The following notes deal with the Axis technique of laying minefields
in the North African desert. It must be emphasized that an important
Axis purpose in laying minefields is to create and spread fear among
United Nations troops. Cool heads and common sense, as well as a sound
understanding of enemy methods, are therefore "musts" for all personnel.
1. TYPES OF MINES
Although the Germans and Italians use several types
of mines in desert warfare, including captured mines as
well as those of Axis manufacture, it has been reported
that the enemy recently has shown a preference for the
a. German Teller Mine
This is a 19-pound antitank mine containing 11 pounds of explosive (tolite). It
is shaped like a disk, 12 inches in diameter and 4 inches high. The
firing pressure is about 350 pounds.
b. German "S" Mine
The "S" mine is an anti-personnel weapon containing 1 pound of tolite
and 350 steel shrapnel balls. It is cylindrical, 4 inches in
diameter, and 5 1/2 inches high. "S" mines may be fired either
by push-igniters or pull-igniters. These mines are buried, but when they are
fired, they are thrown about 3 feet above the ground before detonating.
c. Italian "B4" Mine
This is a 3 1/3-pound anti-personnel mine
containing 1/4 pound of T.N.T. and scrap metal fragments. It is
cylindrical, 3 inches in diameter, and 5 inches high. In use, B4 mines
are concealed, but not buried. A trip wire is attached to the trigger
of a B4. When the wire is tripped, it releases a striker, which fires
d. "Wooden Box"
A new and unusually effective type of mine has been encountered
during the present Egyptian-Libyan offensive. The mine consists
of a wooden box containing nine blocks of guncotton and measuring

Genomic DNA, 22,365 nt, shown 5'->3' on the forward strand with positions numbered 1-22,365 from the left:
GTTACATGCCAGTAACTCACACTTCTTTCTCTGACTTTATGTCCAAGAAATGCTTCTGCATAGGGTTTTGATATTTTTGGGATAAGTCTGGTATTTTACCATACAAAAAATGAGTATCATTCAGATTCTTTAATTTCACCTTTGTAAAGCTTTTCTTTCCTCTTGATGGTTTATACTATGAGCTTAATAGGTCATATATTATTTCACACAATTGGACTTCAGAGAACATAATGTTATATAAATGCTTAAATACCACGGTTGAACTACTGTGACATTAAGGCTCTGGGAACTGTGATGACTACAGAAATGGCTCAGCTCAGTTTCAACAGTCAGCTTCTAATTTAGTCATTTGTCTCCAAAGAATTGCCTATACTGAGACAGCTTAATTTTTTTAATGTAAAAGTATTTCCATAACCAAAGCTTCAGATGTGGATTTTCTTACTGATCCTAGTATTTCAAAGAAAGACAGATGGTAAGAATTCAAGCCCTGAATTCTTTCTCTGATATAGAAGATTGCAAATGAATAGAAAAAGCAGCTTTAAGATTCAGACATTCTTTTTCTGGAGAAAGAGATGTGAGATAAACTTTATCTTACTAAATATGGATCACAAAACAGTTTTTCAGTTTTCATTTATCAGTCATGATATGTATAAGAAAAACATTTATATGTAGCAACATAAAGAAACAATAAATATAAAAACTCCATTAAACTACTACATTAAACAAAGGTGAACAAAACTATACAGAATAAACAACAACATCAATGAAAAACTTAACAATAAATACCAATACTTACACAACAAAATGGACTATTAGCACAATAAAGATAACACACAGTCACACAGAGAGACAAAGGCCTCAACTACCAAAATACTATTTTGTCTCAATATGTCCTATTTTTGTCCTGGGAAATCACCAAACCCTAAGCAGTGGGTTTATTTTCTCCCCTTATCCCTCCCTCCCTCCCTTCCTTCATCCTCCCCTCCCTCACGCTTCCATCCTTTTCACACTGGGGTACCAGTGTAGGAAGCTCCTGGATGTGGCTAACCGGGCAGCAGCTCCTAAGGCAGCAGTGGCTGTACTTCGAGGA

about 18 inches in length, with inside dimensions of the box
given as 11 by 8 by 2 1/2 inches. The mine is fitted with a
sensitive detonator, which is activated by about 35 pounds
pressure. Since the mine is made of wood, the British probe
for the mine with a bayonet, instead of using their regular
mine detector. This is done with the bayonet at an
angle to the surface of the ground, rather than perpendicular.
Most minefields are laid in patterns. Prisoners of war state that
these may vary considerably, and that they are decided upon by the
officer in charge of a particular task, who must take into
consideration local conditions and the type of defense that is
contemplated. Among the patterns very frequently encountered are
the "regular pattern" and the "regular pattern offset."
a. Regular Pattern
This is the most common. Mines in a row are spaced at equal
distances, with equally distant rows, and with the mines of one
row equally spaced between the mines of the previous row. A
variation in this method is to vary the distances between rows. In
no reported case, except for scattered mines, has the distance
between mines in a row been unequal.
b. Regular Pattern Offset
By means of a pacing drill, a certain variety is introduced
into the regular pattern. The distance between mines in any
one row is equal, but one row is slightly offset from the
previous row, and the next row is again offset by a different
distance. Once a few mines have been located, the pattern soon
becomes apparent and mines will be found where expected.
c. Random Mines
In front of most regular minefield belts, and particularly
in front of gaps, there may be found mines scattered at random
and unmarked. These are either continuous at very wide and
irregular spacing, or in groups more closely spaced but not
laid in any pattern inside a group.
The average spacing observed between mines in a row is 6 yards; it has never
been less than 3 yards and seldom greater than 10 yards, except in scattered
fields. The commonest distances observed between rows are 5 yards and 10 yards.
Shallow minefields usually consist of from two to four
rows of mines. Deep minefields generally consist of
several belts of mines with considerable distances between
belts, and with seldom more than eight rows of mines in
any one belt. A single belt may be of any depth up to
Often the front edge of forward minefields is not
marked. The rear edge normally is marked by some form
of fence, usually with a trip wire on short pickets, although
cattle-fence, concertina wire, and rock piles are
sometimes used. Instances of unmarked rear edges have